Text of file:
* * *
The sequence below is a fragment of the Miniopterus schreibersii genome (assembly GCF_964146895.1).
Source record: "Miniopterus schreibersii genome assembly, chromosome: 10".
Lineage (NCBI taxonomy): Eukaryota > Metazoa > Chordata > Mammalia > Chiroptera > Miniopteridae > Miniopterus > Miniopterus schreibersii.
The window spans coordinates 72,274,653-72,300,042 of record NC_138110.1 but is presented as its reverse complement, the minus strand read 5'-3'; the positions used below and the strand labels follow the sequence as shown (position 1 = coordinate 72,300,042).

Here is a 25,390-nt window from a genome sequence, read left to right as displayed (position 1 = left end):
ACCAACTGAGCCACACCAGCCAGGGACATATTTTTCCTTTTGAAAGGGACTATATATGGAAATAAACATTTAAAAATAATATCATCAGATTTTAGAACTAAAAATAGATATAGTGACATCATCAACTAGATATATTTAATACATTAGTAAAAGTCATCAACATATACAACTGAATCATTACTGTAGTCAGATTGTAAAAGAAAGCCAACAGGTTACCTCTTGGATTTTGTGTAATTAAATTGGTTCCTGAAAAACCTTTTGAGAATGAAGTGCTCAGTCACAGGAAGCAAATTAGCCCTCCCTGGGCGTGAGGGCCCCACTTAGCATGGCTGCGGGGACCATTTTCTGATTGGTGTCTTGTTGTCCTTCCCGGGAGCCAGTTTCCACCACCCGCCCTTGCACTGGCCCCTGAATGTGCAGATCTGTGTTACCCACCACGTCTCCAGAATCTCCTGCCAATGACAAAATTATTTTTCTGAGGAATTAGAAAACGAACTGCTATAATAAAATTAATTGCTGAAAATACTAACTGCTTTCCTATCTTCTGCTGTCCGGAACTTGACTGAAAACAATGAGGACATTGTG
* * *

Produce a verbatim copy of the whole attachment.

The sequence below is a fragment of the Miniopterus schreibersii genome (assembly GCF_964146895.1).
Source record: "Miniopterus schreibersii genome assembly, chromosome: 10".
Lineage (NCBI taxonomy): Eukaryota > Metazoa > Chordata > Mammalia > Chiroptera > Miniopteridae > Miniopterus > Miniopterus schreibersii.
The window spans coordinates 72,274,653-72,300,042 of record NC_138110.1 but is presented as its reverse complement, the minus strand read 5'-3'; the positions used below and the strand labels follow the sequence as shown (position 1 = coordinate 72,300,042).

Here is a 25,390-nt window from a genome sequence, read left to right as displayed (position 1 = left end):
ACCAACTGAGCCACACCAGCCAGGGACATATTTTTCCTTTTGAAAGGGACTATATATGGAAATAAACATTTAAAAATAATATCATCAGATTTTAGAACTAAAAATAGATATAGTGACATCATCAACTAGATATATTTAATACATTAGTAAAAGTCATCAACATATACAACTGAATCATTACTGTAGTCAGATTGTAAAAGAAAGCCAACAGGTTACCTCTTGGATTTTGTGTAATTAAATTGGTTCCTGAAAAACCTTTTGAGAATGAAGTGCTCAGTCACAGGAAGCAAATTAGCCCTCCCTGGGCGTGAGGGCCCCACTTAGCATGGCTGCGGGGACCATTTTCTGATTGGTGTCTTGTTGTCCTTCCCGGGAGCCAGTTTCCACCACCCGCCCTTGCACTGGCCCCTGAATGTGCAGATCTGTGTTACCCACCACGTCTCCAGAATCTCCTGCCAATGACAAAATTATTTTTCTGAGGAATTAGAAAACGAACTGCTATAATAAAATTAATTGCTGAAAATACTAACTGCTTTCCTATCTTCTGCTGTCCGGAACTTGACTGAAAACAATGAGGACATTGTG